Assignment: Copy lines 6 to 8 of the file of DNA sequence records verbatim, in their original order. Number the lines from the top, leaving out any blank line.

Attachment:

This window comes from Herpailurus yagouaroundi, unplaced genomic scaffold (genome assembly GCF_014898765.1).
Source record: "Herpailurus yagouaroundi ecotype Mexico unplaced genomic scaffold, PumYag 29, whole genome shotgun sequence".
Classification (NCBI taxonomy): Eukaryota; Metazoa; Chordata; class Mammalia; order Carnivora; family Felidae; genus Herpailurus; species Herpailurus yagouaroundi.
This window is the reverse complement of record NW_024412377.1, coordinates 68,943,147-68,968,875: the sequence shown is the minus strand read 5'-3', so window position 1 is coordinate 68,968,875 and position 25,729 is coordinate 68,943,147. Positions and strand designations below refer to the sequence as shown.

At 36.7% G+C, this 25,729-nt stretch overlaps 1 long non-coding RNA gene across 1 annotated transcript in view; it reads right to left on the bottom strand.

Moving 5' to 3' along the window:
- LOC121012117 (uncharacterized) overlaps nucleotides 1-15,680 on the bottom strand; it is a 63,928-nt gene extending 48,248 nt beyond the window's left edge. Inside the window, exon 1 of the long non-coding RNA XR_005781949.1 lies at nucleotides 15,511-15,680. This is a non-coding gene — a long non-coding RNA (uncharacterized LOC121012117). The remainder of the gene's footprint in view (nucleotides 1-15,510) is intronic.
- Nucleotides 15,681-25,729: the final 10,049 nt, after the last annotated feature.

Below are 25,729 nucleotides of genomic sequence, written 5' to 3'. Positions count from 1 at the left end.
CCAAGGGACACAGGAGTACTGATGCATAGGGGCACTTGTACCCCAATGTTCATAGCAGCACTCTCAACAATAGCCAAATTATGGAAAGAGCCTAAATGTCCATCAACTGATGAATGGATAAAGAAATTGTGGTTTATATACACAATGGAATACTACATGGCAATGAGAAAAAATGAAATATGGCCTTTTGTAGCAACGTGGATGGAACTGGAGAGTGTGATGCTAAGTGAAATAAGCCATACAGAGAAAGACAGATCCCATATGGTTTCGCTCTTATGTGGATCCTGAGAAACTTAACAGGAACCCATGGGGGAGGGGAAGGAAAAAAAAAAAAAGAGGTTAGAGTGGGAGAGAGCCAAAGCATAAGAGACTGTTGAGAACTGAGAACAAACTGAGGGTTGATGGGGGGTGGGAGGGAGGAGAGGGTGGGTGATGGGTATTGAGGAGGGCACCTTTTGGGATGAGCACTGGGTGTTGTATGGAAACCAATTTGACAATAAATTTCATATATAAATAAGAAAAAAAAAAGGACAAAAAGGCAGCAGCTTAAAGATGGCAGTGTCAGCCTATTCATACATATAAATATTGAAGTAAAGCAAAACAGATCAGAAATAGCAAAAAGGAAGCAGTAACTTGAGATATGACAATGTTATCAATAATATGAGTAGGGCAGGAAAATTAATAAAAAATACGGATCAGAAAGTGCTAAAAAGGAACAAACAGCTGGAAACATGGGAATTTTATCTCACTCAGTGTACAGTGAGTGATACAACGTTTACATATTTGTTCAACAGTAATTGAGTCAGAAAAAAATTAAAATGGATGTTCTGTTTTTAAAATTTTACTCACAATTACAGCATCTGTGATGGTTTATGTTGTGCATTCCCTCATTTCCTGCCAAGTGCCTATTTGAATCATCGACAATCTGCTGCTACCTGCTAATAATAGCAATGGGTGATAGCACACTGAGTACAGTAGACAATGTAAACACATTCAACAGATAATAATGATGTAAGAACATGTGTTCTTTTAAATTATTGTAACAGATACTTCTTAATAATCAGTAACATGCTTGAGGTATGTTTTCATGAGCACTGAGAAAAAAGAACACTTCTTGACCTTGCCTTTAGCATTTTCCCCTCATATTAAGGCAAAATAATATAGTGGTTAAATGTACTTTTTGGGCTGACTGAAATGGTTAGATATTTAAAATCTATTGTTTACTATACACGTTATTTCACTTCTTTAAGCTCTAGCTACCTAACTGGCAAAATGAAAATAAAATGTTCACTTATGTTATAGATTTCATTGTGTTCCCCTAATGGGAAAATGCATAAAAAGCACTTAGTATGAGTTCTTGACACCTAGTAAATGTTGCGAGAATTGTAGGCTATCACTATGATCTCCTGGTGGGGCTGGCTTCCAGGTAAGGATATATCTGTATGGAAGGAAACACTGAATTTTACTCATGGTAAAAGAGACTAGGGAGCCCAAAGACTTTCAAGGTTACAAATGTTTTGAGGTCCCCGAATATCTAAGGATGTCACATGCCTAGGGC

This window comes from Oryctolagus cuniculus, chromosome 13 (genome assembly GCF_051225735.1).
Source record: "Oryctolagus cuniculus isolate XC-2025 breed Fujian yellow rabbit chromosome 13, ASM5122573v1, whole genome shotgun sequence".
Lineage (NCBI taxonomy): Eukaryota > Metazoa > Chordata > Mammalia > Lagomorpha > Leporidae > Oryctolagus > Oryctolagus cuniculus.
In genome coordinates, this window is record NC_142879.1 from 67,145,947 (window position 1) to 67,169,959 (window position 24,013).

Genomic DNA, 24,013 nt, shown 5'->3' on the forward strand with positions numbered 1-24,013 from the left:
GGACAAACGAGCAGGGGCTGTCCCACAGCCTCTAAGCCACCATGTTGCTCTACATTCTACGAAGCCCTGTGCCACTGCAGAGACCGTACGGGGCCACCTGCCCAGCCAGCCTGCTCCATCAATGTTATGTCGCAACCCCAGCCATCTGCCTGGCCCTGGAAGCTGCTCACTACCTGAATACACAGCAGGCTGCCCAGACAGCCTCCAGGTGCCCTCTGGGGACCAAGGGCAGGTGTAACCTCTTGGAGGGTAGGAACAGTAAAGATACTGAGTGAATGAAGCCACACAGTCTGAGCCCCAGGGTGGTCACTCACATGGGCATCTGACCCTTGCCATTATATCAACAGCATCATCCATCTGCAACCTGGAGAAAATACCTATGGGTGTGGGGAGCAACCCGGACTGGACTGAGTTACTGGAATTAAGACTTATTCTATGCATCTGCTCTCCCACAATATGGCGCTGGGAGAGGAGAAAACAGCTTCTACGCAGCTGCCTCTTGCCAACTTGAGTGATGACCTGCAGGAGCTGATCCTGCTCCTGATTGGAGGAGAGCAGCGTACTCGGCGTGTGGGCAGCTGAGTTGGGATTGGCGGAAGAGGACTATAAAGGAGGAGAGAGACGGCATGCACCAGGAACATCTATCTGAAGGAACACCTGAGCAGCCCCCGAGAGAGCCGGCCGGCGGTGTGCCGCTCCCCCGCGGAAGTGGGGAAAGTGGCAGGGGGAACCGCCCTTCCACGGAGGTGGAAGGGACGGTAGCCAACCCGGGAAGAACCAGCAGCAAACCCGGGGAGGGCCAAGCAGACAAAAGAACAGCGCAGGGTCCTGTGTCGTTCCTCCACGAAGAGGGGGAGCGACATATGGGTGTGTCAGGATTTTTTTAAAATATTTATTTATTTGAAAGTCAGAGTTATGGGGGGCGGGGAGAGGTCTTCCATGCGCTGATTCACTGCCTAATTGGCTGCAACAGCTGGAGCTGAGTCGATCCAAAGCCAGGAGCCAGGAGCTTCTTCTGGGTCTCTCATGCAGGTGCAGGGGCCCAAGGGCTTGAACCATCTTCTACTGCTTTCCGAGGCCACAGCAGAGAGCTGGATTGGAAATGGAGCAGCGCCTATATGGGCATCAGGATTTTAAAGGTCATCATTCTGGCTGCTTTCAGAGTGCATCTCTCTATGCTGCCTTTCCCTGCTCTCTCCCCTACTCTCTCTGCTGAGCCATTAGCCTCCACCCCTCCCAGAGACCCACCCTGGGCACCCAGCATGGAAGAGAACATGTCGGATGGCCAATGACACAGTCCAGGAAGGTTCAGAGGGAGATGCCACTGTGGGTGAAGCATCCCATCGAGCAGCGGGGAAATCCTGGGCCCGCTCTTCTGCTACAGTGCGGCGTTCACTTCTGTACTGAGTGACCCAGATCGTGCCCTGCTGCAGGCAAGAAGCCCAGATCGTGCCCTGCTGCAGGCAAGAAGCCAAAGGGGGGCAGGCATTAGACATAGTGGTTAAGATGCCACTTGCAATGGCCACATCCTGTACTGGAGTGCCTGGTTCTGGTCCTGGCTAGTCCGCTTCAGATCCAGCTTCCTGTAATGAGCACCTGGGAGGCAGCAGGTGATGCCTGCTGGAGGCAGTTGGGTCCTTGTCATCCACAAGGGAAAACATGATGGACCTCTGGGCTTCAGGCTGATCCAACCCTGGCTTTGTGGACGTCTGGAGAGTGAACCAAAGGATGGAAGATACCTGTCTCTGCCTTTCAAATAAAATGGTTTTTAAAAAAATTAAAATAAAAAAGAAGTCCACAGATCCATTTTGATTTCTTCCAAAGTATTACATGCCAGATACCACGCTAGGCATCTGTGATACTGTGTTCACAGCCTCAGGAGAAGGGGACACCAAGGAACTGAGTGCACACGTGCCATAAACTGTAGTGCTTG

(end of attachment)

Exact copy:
Moving 5' to 3' along the window:
- LOC121012117 (uncharacterized) overlaps nucleotides 1-15,680 on the bottom strand; it is a 63,928-nt gene extending 48,248 nt beyond the window's left edge. Inside the window, exon 1 of the long non-coding RNA XR_005781949.1 lies at nucleotides 15,511-15,680. This is a non-coding gene — a long non-coding RNA (uncharacterized LOC121012117). The remainder of the gene's footprint in view (nucleotides 1-15,510) is intronic.
- Nucleotides 15,681-25,729: the final 10,049 nt, after the last annotated feature.